In any case, I don't see EA going away anytime soon. The least we can do right now is resist their microtransaction business model.

Milanezi:
No review so far has tackled the subject of spending real money in-game. Why is that? Is it a non-issue after all?

It's basically a non-issue. It's on a sub-menu in the work benches that is not obtrusive at all. While it does net you pre-built guns and some suits, as far as I can tell it's stuff you could make in-game with the right materials, and suits seem to be purely cosmetic, at least from what I can tell from the suits given by the limited edition and the N7 suit. They are a shortcut for people who want to have some of the guns without having to wait to scavenge materials over possibly multiple playthroughs.

This is my impression anyway from a few hours of play.

Saw the QuickTime event in the video. That alone, regardless of the rest of the game, is enough to put me off of it.

Not scary? What's become of the world? Horrible otherworldly beasts flying at you trying to kill you, and it's not scary. Huh.

Maybe what really needs to be said is that most (>90%) of our games are scary games involving killing, monsters and zombies and that we've become desensitized to it all.

V3rtig0:
About Isaac's proficiency with guns - at first I thought the same thing many people are saying - "after so many encounters with necromorphs he better know how to use a gun", or something along the line. But when you think, if he only used tools all the time, how could he have learned to use guns? So he either got some training before going to find this marker doomsday machine(don't know much about the story and premise of the third game yet) or he just practiced with the pulse rifle that was available to him the first two games and we can just assume that other firearms operate in a similar manner.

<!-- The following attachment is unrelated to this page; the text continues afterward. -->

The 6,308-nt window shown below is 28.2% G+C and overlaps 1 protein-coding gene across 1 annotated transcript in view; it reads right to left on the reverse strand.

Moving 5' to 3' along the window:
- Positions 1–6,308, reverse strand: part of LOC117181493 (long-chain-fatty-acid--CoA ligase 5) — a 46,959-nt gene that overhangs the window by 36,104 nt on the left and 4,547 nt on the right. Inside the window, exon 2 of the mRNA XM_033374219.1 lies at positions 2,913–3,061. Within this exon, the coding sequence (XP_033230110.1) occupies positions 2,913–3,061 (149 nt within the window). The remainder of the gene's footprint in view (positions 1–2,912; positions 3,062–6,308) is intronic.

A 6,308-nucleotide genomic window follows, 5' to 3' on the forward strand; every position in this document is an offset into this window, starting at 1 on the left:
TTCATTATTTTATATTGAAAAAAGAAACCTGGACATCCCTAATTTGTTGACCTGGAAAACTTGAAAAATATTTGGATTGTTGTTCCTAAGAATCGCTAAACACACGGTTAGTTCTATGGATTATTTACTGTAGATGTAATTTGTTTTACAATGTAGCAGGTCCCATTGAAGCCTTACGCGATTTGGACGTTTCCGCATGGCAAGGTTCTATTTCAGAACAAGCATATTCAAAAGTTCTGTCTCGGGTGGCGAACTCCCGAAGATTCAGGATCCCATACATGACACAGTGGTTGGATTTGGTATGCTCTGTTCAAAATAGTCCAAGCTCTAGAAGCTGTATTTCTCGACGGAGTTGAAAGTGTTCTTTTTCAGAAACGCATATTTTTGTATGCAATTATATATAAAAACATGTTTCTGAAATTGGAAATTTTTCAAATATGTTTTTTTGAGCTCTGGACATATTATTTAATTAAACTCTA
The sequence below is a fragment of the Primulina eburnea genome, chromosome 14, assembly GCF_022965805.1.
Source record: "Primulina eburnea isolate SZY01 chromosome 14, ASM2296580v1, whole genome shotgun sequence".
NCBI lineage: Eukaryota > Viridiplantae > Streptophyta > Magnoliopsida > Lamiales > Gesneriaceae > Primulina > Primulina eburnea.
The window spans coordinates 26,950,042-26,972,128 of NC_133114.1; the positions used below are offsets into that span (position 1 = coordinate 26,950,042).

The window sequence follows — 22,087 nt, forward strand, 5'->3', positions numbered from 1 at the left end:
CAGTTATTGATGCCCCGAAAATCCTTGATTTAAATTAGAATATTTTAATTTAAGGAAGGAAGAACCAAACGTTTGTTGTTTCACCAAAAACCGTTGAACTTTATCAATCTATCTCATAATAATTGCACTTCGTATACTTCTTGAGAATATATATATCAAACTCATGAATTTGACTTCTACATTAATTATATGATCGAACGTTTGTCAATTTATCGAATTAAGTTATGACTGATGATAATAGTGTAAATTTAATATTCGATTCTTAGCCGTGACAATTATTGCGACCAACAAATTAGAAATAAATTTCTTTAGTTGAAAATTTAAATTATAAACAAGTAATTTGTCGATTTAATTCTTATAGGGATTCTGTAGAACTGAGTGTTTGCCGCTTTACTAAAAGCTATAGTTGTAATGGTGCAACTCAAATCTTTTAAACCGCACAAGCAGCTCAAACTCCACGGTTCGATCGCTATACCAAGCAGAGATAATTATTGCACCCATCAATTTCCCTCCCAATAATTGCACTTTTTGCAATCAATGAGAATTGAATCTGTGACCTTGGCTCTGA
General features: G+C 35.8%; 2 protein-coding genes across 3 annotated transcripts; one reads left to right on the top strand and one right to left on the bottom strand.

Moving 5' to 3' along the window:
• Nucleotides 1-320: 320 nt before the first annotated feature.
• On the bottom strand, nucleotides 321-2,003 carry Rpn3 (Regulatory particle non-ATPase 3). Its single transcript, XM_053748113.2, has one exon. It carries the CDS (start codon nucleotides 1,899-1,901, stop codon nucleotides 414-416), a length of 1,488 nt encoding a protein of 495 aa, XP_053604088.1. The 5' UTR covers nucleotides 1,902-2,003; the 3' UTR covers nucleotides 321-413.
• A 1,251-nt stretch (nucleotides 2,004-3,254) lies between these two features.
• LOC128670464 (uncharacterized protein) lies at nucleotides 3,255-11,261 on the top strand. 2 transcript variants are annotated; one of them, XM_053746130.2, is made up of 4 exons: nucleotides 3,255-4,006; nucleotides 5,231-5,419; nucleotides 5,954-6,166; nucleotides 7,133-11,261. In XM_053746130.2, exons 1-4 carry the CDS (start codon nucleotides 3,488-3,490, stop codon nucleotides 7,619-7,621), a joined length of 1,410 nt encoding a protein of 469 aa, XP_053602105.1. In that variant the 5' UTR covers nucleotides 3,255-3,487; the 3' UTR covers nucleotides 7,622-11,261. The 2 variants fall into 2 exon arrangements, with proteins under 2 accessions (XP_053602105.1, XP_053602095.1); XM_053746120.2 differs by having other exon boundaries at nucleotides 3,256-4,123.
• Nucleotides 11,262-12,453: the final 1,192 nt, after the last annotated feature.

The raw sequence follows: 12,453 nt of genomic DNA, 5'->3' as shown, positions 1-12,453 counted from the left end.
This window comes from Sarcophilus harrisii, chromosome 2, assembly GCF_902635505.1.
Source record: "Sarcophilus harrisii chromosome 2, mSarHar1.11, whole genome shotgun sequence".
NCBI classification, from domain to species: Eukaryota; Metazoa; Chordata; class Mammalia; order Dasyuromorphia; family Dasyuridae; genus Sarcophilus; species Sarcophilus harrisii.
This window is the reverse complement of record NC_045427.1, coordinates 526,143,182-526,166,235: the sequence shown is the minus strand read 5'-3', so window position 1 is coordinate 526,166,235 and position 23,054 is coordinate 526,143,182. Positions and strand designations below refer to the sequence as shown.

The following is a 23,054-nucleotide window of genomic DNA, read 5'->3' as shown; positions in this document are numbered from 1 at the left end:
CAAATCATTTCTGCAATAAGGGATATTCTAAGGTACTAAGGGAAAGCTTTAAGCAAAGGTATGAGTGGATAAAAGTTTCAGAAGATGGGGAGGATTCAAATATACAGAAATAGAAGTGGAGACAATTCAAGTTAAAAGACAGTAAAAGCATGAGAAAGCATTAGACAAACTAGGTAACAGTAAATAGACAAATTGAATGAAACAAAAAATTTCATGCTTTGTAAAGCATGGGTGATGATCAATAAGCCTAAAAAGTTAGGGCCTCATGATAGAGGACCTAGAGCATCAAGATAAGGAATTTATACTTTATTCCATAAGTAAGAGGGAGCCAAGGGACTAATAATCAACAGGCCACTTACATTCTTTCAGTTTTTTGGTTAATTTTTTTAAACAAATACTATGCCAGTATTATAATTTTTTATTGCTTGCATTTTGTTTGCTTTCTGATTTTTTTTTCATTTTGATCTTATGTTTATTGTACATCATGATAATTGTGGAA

to be fair, the tools had a lot of gun vibe all over them.

the plasma cutter from the first game doesn't look like a tool that you would use to perform any kind of repairs on a space station/ship.

I am baffled that this seems to have a somewhat good PC port. I heard DS and DS2 weren't all that great in that regard and Visceral themself stated that they will do a streight up console port. And now it tursn out it the port hasn't its Framerate locked at 30FPS, has high resulution textures and a ton of options.
According to Total Biscuit you can even change the FOV (via config file, but at least you can), wich is kinda rare in third person games.
It just boggles my mind, that they anounced a barebones PC port and then made a good one. I just don't get why they would do that. This just seems like PR-insanity to me.
Seriously, kudos to Visceral on that port. It really seems to be reasonably good. And the game itself doesn't look to shaby either (if you judge it as an action title). I might even buy this a few months down the line. I only hope I can get it without Origin, pref. DRM free (a man can dream) until then. With the hassle I regulary have with Steam and this load of junk that is Games for Windows Live I just don't want to hassle with yet another set of DRM Software.
Also: I'm still not too keen on the Microtransactions.

I watched the Game Grumps video on the demo, before playing the demo. It kind of ruined any shock the game could have. lol But boy was it fun.

"Ooooh, that dead body there is sure dead. I better just walk towards i--Die!! (unloads clip)"